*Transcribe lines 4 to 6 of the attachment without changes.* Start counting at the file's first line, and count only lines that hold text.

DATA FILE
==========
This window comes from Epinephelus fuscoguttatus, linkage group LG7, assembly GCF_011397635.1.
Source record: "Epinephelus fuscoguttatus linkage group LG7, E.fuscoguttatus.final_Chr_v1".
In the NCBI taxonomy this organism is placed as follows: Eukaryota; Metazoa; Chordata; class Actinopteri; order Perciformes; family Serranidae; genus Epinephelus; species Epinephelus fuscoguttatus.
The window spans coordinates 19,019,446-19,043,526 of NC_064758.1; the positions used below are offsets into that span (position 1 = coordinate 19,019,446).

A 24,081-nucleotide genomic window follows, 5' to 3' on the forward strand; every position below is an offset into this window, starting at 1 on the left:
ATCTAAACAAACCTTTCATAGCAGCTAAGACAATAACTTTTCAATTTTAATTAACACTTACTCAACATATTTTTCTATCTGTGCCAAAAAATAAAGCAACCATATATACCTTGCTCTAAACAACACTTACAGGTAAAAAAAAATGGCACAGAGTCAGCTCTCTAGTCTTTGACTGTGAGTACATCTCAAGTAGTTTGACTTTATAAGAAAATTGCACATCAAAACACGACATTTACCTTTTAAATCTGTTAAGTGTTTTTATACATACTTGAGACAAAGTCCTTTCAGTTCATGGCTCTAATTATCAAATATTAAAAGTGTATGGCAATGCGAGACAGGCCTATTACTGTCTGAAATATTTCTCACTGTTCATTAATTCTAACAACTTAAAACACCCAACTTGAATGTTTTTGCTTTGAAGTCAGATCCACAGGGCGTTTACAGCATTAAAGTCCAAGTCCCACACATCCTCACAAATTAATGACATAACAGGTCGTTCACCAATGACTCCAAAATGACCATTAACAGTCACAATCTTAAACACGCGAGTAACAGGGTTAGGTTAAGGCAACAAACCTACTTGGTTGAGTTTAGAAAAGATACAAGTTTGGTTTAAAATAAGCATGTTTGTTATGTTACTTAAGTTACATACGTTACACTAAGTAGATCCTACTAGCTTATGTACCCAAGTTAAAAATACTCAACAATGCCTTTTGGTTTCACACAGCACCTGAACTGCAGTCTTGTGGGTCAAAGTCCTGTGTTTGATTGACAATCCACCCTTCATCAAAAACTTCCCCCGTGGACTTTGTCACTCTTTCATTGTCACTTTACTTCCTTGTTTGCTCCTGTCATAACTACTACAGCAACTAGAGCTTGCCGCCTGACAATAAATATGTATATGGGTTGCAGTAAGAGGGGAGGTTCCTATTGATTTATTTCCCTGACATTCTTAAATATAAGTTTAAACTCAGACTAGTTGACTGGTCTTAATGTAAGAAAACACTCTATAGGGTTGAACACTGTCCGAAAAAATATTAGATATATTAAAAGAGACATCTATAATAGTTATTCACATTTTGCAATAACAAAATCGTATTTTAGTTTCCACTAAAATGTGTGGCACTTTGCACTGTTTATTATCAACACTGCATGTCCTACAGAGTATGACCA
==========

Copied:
The window spans coordinates 19,019,446-19,043,526 of NC_064758.1; the positions used below are offsets into that span (position 1 = coordinate 19,019,446).

A 24,081-nucleotide genomic window follows, 5' to 3' on the forward strand; every position below is an offset into this window, starting at 1 on the left:
ATCTAAACAAACCTTTCATAGCAGCTAAGACAATAACTTTTCAATTTTAATTAACACTTACTCAACATATTTTTCTATCTGTGCCAAAAAATAAAGCAACCATATATACCTTGCTCTAAACAACACTTACAGGTAAAAAAAAATGGCACAGAGTCAGCTCTCTAGTCTTTGACTGTGAGTACATCTCAAGTAGTTTGACTTTATAAGAAAATTGCACATCAAAACACGACATTTACCTTTTAAATCTGTTAAGTGTTTTTATACATACTTGAGACAAAGTCCTTTCAGTTCATGGCTCTAATTATCAAATATTAAAAGTGTATGGCAATGCGAGACAGGCCTATTACTGTCTGAAATATTTCTCACTGTTCATTAATTCTAACAACTTAAAACACCCAACTTGAATGTTTTTGCTTTGAAGTCAGATCCACAGGGCGTTTACAGCATTAAAGTCCAAGTCCCACACATCCTCACAAATTAATGACATAACAGGTCGTTCACCAATGACTCCAAAATGACCATTAACAGTCACAATCTTAAACACGCGAGTAACAGGGTTAGGTTAAGGCAACAAACCTACTTGGTTGAGTTTAGAAAAGATACAAGTTTGGTTTAAAATAAGCATGTTTGTTATGTTACTTAAGTTACATACGTTACACTAAGTAGATCCTACTAGCTTATGTACCCAAGTTAAAAATACTCAACAATGCCTTTTGGTTTCACACAGCACCTGAACTGCAGTCTTGTGGGTCAAAGTCCTGTGTTTGATTGACAATCCACCCTTCATCAAAAACTTCCCCCGTGGACTTTGTCACTCTTTCATTGTCACTTTACTTCCTTGTTTGCTCCTGTCATAACTACTACAGCAACTAGAGCTTGCCGCCTGACAATAAATATGTATATGGGTTGCAGTAAGAGGGGAGGTTCCTATTGATTTATTTCCCTGACATTCTTAAATATAAGTTTAAACTCAGACTAGTTGACTGGTCTTAATGTAAGAAAACACTCTATAGGGTTGAACACTGTCCGAAAAAATATTAGATATATTAAAAGAGACATCTATAATAGTTATTCACATTTTGCAATAACAAAATCGTATTTTAGTTTCCACTAAAATGTGTGGCACTTTGCACTGTTTATTATCAACACTGCATGTCCTACAGAGTATGACCA